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In Russian, there is the term сгруппироваться ("to group yourself together"), which means "fold your body, bend your legs and arms". This action is believed to be helpful when falling, since it helps one minimize injury.

I looked up translations for сгруппироваться in Multitran and found these:

wrap; ball the legs; draw the knees up to the chest; tuck; tuck oneself up.

Which of them is the term you would most likely use in this sentence:

During training, while trying to perform a move, the athlete failed to ___, and he went sprawling.

Here's a description of this "group-yourself" action in Russian, with a picture:

enter image description here

  • I think you have to go for the expression fall properly/safely: wikihow.com/Fall-Safely – user067531 Jan 18 '18 at 14:07
  • @user159691 - no, the expression I'm seeking is not "fall safely" but that particular action; it could be performed by a diver who is making multiple moves in flight from the platform to the water surface. – CowperKettle Jan 18 '18 at 14:11
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    Google Books thinks fetal is twice as common as foetal (900K hits compared to 464K), but it has more hits for adopt a foetal position (85) than for adopt a fetal position (61), which to my mind suggests this is more of a BrE usage. – FumbleFingers Jan 18 '18 at 14:13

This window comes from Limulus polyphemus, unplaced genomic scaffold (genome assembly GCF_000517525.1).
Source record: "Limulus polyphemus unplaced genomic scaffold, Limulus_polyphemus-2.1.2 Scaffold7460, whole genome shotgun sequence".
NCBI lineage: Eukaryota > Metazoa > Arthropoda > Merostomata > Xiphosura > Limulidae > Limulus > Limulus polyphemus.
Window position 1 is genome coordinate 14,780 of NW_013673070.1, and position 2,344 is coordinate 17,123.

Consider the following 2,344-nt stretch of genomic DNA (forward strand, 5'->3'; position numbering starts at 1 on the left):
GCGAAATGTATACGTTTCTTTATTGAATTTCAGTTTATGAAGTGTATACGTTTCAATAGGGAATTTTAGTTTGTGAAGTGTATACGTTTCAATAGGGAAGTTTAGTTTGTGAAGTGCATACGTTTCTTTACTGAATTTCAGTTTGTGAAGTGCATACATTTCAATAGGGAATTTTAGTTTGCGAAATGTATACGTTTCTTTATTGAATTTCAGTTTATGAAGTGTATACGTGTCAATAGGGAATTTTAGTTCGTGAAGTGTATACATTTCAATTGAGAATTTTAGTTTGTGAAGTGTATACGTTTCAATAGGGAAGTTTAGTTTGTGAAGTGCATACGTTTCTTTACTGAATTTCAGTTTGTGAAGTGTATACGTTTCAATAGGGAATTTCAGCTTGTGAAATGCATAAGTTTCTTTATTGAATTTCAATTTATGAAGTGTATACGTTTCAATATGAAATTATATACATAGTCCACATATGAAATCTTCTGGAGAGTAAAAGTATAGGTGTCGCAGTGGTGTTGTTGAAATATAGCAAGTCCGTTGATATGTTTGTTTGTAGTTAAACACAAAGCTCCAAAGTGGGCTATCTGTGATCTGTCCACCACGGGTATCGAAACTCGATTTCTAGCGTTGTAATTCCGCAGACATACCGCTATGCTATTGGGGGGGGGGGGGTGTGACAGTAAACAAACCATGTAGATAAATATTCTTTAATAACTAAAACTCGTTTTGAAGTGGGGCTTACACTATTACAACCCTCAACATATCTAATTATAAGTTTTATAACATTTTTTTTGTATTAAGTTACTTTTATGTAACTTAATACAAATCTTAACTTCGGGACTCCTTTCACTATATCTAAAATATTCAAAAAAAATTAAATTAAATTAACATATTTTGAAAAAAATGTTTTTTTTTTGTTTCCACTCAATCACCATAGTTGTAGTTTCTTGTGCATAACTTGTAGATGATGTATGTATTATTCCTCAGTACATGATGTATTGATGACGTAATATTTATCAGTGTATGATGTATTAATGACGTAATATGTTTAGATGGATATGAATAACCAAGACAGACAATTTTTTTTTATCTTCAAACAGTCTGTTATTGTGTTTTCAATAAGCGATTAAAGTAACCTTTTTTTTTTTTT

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    In athletics, you would say: failed to assume the/ a tuck position. One assumes a position in gymnastics, etc. Those programs like Multi-tran don't list the meanings properly. The trick here is the verb assume. – Lambie Jan 18 '18 at 14:58
  • There is also the 'brace' position, used in air transport, which is as close to the 'foetal' or 'tuck' position as aeroplane seating permits. – Nigel J Jan 18 '18 at 17:40
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The tuck position

  • resembles a ball with the knees bent and the legs pulled as close to the body as possible. Each hand should grasp the leg on the shin, midway between the knee and the ankle. The toes should be pointed and the legs kept together as the diver goes off the board.

(Encyclopedia Britannica)

enter image description here From (yogawithv.wordpress.com)

The term comes from diving:

tuck:

  • As a folded-up diving position, from 1951.
  • To expand on the "least dangerous" aspect of the question, the – Oldbag Jan 19 '18 at 1:42
  • In some sports, tucking would kill you. – Lambie Jul 3 '18 at 14:38
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The expression, "brace oneself for the fall" (or "brace oneself to fall"), may be what you are asking.

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    This can be a good answer if a citation/reference can be provided. – alwayslearning Jan 18 '18 at 15:14
  • Not sure what you are asking--if it's a good answer which appropriately addresses the question--and presumably not in dispute, why is there a need for citation? Still, here's one source: macmillandictionary.com/us/dictionary/american/brace_1 – YLearn Jan 18 '18 at 15:24